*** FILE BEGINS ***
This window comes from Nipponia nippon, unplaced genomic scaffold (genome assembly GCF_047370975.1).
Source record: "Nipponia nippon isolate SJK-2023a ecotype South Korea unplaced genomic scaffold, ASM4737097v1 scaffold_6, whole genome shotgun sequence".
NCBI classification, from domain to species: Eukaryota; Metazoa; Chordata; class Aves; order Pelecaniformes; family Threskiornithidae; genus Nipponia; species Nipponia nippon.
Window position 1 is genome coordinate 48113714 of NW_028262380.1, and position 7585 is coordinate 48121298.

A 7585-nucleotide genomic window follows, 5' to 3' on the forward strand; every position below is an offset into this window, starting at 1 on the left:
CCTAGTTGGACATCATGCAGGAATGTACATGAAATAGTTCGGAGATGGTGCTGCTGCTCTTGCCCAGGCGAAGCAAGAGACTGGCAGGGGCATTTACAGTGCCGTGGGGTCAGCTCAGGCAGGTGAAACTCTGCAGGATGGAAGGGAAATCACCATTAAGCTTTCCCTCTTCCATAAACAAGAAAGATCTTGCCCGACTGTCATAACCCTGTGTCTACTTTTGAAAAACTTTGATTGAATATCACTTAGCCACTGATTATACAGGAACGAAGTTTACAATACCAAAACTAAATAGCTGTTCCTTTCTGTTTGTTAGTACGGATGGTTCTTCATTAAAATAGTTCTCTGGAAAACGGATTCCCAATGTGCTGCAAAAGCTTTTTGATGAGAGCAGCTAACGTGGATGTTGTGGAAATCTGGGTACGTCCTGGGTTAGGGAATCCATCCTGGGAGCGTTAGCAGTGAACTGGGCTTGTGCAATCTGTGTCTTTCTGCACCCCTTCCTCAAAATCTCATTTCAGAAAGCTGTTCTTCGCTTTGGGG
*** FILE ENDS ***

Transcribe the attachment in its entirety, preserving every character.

This window comes from Nipponia nippon, unplaced genomic scaffold (genome assembly GCF_047370975.1).
Source record: "Nipponia nippon isolate SJK-2023a ecotype South Korea unplaced genomic scaffold, ASM4737097v1 scaffold_6, whole genome shotgun sequence".
NCBI classification, from domain to species: Eukaryota; Metazoa; Chordata; class Aves; order Pelecaniformes; family Threskiornithidae; genus Nipponia; species Nipponia nippon.
Window position 1 is genome coordinate 48113714 of NW_028262380.1, and position 7585 is coordinate 48121298.

A 7585-nucleotide genomic window follows, 5' to 3' on the forward strand; every position below is an offset into this window, starting at 1 on the left:
CCTAGTTGGACATCATGCAGGAATGTACATGAAATAGTTCGGAGATGGTGCTGCTGCTCTTGCCCAGGCGAAGCAAGAGACTGGCAGGGGCATTTACAGTGCCGTGGGGTCAGCTCAGGCAGGTGAAACTCTGCAGGATGGAAGGGAAATCACCATTAAGCTTTCCCTCTTCCATAAACAAGAAAGATCTTGCCCGACTGTCATAACCCTGTGTCTACTTTTGAAAAACTTTGATTGAATATCACTTAGCCACTGATTATACAGGAACGAAGTTTACAATACCAAAACTAAATAGCTGTTCCTTTCTGTTTGTTAGTACGGATGGTTCTTCATTAAAATAGTTCTCTGGAAAACGGATTCCCAATGTGCTGCAAAAGCTTTTTGATGAGAGCAGCTAACGTGGATGTTGTGGAAATCTGGGTACGTCCTGGGTTAGGGAATCCATCCTGGGAGCGTTAGCAGTGAACTGGGCTTGTGCAATCTGTGTCTTTCTGCACCCCTTCCTCAAAATCTCATTTCAGAAAGCTGTTCTTCGCTTTGGGG